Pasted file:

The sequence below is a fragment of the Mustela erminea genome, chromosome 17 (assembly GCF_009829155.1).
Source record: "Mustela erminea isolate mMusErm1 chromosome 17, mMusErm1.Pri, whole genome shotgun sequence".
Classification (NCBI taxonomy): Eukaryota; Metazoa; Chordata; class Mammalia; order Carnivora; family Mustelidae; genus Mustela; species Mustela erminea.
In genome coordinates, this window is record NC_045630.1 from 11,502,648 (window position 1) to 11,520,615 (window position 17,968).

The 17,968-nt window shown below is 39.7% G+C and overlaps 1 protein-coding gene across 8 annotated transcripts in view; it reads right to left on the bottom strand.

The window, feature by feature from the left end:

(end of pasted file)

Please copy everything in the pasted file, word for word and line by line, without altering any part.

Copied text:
The sequence below is a fragment of the Mustela erminea genome, chromosome 17 (assembly GCF_009829155.1).
Source record: "Mustela erminea isolate mMusErm1 chromosome 17, mMusErm1.Pri, whole genome shotgun sequence".
Classification (NCBI taxonomy): Eukaryota; Metazoa; Chordata; class Mammalia; order Carnivora; family Mustelidae; genus Mustela; species Mustela erminea.
In genome coordinates, this window is record NC_045630.1 from 11,502,648 (window position 1) to 11,520,615 (window position 17,968).

The 17,968-nt window shown below is 39.7% G+C and overlaps 1 protein-coding gene across 8 annotated transcripts in view; it reads right to left on the bottom strand.

The window, feature by feature from the left end: